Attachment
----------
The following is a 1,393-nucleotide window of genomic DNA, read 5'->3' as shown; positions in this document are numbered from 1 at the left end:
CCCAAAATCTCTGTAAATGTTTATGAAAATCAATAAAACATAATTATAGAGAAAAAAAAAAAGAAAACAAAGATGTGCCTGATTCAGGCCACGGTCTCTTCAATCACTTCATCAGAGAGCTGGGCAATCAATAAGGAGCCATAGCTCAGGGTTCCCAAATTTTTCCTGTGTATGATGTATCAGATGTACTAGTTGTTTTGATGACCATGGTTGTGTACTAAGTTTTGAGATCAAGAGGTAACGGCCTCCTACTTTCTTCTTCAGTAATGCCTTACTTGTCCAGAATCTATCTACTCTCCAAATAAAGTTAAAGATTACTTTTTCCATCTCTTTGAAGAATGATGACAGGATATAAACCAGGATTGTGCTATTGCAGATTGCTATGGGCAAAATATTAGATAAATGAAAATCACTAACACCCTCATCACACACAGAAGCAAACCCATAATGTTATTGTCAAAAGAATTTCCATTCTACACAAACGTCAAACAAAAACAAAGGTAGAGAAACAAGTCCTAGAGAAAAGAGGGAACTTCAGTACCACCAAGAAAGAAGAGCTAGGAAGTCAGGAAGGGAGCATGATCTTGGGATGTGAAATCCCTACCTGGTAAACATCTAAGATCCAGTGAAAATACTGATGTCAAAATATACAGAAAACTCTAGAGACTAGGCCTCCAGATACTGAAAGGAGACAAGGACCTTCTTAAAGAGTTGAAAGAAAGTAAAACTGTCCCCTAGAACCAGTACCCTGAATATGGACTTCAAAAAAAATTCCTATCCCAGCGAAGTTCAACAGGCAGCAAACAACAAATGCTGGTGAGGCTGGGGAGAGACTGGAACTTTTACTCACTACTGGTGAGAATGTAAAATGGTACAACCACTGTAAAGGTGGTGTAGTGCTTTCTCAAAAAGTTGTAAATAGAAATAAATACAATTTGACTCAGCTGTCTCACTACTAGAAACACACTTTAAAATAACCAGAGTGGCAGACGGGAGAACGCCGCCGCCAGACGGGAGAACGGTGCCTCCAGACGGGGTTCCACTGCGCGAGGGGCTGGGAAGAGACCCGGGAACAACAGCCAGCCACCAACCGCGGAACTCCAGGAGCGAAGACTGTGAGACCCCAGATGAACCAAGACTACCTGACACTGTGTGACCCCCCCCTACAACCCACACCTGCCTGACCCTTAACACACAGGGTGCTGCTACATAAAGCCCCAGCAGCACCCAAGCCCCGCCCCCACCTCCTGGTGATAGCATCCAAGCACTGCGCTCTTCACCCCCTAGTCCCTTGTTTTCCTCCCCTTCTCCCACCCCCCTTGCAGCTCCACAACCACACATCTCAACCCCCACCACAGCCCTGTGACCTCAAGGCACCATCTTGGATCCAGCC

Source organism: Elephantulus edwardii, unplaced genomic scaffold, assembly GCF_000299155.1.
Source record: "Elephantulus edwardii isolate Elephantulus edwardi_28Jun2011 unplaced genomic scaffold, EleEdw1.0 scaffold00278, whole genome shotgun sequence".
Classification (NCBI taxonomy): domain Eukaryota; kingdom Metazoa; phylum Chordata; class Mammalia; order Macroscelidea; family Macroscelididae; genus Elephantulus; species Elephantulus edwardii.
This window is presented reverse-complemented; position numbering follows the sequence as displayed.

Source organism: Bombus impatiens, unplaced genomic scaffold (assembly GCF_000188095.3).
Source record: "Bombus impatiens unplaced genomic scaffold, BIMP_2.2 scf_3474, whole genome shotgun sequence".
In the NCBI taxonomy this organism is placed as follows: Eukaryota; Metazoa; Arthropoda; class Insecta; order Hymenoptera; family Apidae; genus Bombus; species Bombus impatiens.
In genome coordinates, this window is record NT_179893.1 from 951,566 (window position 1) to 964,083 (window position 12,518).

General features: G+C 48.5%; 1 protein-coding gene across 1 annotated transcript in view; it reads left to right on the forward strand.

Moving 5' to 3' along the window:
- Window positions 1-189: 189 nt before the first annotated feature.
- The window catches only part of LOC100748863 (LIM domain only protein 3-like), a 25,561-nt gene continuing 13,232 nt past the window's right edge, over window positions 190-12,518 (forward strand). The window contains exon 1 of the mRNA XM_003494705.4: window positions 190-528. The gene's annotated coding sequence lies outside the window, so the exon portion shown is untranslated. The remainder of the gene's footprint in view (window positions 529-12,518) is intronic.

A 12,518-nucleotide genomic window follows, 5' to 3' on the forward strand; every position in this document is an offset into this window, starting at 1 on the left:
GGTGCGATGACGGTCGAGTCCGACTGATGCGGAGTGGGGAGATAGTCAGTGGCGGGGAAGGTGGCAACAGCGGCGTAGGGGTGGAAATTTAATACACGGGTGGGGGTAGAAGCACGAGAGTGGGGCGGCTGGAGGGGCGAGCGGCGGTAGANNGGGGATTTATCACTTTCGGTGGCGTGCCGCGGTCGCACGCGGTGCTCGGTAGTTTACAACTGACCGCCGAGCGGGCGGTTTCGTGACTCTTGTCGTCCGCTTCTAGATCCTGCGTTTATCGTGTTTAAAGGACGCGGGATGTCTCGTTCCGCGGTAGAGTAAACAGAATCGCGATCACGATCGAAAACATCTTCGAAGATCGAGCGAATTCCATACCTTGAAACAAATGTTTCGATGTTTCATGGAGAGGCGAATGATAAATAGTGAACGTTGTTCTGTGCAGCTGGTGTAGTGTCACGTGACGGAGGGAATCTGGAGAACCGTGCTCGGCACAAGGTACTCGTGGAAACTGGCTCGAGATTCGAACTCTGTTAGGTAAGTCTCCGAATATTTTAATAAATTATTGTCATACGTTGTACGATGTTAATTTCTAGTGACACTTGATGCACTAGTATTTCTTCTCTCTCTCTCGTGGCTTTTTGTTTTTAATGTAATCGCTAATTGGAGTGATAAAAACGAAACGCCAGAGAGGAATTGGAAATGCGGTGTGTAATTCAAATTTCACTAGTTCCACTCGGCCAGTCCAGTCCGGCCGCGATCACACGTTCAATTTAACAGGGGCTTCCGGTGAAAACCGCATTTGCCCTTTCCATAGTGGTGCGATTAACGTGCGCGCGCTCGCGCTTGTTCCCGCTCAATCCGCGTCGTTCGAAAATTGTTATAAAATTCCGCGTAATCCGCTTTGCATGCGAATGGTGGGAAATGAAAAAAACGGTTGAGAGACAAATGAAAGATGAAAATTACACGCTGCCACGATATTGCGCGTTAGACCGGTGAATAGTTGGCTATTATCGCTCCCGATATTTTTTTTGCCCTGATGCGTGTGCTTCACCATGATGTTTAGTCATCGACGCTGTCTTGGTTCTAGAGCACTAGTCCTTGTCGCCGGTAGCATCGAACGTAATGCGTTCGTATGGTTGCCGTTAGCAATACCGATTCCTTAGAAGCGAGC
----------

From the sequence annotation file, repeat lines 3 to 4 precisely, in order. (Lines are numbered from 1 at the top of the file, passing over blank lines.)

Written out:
Source organism: Elephantulus edwardii, unplaced genomic scaffold, assembly GCF_000299155.1.
Source record: "Elephantulus edwardii isolate Elephantulus edwardi_28Jun2011 unplaced genomic scaffold, EleEdw1.0 scaffold00278, whole genome shotgun sequence".